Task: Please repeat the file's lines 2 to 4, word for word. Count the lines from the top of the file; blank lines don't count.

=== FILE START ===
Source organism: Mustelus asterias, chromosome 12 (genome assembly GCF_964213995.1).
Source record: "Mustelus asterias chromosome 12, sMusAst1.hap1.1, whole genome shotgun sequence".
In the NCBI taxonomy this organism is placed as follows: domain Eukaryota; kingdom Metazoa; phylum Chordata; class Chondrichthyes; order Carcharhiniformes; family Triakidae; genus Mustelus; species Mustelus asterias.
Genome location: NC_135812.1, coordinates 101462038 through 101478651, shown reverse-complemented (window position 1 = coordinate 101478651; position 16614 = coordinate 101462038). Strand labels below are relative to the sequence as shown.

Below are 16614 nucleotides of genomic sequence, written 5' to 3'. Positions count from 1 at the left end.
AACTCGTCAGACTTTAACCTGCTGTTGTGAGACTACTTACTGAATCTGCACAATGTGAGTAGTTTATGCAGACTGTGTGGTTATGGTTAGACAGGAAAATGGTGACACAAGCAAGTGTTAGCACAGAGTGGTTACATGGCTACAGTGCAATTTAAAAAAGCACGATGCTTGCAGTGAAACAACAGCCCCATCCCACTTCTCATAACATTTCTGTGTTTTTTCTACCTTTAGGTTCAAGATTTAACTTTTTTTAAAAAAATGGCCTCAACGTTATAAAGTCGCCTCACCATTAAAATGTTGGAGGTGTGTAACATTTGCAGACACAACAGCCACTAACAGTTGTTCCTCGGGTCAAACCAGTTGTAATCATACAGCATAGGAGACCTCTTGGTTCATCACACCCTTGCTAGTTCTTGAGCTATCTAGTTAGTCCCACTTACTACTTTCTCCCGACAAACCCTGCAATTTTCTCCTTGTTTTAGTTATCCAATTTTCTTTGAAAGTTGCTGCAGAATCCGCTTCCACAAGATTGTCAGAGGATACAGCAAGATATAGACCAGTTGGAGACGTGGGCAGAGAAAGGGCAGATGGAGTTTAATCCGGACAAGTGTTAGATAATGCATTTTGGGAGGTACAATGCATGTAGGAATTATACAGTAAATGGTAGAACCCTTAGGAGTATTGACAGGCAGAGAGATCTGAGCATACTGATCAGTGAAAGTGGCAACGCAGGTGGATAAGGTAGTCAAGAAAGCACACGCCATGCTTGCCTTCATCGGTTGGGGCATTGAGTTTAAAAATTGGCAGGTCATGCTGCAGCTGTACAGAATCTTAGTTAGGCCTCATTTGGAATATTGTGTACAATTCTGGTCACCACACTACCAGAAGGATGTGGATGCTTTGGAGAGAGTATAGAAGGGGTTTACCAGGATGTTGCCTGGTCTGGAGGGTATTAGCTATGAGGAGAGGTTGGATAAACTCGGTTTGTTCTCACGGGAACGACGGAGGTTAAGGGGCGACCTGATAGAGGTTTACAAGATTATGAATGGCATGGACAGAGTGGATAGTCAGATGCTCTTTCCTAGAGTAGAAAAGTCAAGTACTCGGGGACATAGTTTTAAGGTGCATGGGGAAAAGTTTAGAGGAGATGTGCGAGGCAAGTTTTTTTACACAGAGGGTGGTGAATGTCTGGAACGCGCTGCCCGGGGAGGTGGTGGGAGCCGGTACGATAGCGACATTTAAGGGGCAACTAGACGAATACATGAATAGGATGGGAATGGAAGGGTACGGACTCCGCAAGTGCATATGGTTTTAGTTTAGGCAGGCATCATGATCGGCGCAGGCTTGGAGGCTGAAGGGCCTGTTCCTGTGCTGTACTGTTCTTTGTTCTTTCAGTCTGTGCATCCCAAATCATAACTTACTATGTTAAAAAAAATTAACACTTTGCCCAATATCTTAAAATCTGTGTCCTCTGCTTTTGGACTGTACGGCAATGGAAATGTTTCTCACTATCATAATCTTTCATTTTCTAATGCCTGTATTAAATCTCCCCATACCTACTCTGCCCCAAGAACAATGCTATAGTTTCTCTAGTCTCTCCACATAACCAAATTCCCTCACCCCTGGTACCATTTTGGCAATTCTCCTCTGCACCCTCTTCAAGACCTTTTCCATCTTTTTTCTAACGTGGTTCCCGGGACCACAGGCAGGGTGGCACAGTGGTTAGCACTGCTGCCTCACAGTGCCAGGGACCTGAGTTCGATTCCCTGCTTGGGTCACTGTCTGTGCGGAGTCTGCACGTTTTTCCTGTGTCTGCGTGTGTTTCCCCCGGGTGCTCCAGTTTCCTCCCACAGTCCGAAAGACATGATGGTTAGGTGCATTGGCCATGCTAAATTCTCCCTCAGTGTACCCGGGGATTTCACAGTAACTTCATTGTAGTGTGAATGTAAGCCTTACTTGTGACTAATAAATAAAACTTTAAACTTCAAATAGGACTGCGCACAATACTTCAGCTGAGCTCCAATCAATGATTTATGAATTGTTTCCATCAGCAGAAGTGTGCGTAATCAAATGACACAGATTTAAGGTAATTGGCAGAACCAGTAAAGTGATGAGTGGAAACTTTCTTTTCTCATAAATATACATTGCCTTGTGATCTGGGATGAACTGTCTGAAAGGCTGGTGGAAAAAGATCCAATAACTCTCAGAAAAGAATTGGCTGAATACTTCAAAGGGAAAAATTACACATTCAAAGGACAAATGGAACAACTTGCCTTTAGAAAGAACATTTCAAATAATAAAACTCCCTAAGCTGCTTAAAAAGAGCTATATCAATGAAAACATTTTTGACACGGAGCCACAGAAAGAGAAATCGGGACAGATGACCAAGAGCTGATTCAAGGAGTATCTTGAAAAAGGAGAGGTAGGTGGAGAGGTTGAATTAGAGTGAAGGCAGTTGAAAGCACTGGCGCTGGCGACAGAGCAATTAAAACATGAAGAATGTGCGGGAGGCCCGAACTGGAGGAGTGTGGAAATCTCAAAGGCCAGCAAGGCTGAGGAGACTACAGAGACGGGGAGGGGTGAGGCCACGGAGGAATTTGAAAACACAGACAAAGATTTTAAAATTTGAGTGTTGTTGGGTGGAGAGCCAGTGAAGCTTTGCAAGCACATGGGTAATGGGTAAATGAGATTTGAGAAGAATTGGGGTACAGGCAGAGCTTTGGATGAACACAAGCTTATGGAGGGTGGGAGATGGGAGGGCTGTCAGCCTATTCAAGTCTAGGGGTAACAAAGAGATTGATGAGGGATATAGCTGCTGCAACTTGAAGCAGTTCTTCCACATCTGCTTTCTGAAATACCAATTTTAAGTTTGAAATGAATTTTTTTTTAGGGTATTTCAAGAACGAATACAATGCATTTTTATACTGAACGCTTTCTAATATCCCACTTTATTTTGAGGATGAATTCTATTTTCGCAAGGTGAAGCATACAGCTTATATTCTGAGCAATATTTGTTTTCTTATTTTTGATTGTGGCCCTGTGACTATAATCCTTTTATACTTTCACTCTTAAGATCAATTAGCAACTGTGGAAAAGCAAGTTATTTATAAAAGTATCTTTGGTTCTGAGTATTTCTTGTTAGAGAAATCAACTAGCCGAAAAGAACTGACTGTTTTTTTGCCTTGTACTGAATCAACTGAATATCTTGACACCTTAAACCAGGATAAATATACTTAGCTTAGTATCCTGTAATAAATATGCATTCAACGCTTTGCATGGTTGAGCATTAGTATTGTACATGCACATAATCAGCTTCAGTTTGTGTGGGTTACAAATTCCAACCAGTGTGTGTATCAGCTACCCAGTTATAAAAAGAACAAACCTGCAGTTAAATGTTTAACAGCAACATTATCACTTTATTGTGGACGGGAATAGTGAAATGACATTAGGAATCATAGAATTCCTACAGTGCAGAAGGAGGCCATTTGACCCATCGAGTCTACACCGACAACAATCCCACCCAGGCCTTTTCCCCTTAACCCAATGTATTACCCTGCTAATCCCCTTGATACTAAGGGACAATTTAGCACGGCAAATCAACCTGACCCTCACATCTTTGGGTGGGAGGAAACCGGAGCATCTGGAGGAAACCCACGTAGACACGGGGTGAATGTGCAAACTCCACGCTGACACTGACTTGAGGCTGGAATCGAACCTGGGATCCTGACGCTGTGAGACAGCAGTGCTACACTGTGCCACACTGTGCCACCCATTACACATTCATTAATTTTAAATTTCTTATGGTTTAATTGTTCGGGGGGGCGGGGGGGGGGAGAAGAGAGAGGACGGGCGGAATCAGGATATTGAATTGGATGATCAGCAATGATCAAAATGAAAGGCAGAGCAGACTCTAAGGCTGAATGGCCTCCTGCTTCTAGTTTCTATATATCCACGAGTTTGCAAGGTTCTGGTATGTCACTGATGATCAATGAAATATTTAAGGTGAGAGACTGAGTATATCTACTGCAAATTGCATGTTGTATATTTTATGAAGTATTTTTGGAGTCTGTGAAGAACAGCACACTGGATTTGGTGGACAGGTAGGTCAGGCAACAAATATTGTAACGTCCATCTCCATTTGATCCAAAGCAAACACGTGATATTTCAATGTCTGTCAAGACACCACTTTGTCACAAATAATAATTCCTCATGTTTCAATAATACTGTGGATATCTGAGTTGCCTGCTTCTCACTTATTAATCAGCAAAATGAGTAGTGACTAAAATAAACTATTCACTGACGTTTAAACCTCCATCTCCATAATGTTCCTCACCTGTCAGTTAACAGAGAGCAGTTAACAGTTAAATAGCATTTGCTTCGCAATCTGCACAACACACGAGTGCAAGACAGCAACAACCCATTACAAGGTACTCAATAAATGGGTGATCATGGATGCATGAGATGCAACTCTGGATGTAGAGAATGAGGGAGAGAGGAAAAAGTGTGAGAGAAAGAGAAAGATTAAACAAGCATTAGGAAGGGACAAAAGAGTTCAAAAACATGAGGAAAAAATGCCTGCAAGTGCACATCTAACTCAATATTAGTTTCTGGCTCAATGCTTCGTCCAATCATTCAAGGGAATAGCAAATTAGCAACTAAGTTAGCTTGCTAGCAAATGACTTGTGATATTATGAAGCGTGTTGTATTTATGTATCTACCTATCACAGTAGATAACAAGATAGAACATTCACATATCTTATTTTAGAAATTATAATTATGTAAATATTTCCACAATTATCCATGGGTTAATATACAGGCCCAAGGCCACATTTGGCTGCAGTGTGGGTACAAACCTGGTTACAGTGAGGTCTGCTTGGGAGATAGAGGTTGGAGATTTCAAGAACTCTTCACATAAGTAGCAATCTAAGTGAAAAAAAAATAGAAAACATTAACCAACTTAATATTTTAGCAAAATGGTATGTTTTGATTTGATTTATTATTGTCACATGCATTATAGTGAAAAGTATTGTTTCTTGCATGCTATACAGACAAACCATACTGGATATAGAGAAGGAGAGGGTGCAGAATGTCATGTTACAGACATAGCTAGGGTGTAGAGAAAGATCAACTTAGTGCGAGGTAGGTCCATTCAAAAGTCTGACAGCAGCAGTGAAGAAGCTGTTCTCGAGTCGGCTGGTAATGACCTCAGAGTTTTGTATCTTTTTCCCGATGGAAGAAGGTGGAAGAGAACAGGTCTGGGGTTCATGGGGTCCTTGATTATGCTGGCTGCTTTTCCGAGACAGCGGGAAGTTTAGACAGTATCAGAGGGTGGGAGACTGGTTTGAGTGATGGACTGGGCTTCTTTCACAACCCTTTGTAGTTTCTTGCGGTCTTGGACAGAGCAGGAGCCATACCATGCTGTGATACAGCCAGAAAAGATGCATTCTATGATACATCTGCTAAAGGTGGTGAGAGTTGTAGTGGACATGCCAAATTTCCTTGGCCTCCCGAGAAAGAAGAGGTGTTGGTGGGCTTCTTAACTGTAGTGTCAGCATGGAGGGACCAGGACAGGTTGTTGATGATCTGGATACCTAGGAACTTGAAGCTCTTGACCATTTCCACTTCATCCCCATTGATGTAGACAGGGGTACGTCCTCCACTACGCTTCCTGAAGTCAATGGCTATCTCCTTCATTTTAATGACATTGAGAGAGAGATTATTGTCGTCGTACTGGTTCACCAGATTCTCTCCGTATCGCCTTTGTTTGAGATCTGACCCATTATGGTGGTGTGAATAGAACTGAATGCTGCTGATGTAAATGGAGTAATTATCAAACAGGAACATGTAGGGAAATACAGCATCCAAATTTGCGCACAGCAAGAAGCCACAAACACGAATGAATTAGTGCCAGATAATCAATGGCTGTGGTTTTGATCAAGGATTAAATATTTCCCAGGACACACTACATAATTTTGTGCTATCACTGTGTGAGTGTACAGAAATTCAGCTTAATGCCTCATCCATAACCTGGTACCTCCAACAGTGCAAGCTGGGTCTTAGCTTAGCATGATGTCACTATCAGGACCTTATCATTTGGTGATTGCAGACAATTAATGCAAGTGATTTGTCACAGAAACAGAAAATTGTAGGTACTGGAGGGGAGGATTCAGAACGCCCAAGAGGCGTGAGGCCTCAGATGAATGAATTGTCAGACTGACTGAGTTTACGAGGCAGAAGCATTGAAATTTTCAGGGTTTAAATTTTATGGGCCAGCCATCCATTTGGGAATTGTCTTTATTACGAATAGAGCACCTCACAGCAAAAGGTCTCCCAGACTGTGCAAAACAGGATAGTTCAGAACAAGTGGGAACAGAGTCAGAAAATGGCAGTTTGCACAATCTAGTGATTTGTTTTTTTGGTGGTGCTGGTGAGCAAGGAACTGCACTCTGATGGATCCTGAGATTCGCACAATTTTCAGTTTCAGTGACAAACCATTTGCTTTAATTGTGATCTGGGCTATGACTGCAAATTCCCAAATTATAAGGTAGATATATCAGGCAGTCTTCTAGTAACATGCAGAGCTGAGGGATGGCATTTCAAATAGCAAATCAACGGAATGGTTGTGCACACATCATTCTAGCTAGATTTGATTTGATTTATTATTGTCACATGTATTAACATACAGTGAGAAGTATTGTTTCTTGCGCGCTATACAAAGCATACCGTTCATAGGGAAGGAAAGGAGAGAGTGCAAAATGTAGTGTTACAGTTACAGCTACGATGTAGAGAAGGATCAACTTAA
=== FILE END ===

Source record: "Mustelus asterias chromosome 12, sMusAst1.hap1.1, whole genome shotgun sequence".
In the NCBI taxonomy this organism is placed as follows: domain Eukaryota; kingdom Metazoa; phylum Chordata; class Chondrichthyes; order Carcharhiniformes; family Triakidae; genus Mustelus; species Mustelus asterias.
Genome location: NC_135812.1, coordinates 101462038 through 101478651, shown reverse-complemented (window position 1 = coordinate 101478651; position 16614 = coordinate 101462038). Strand labels below are relative to the sequence as shown.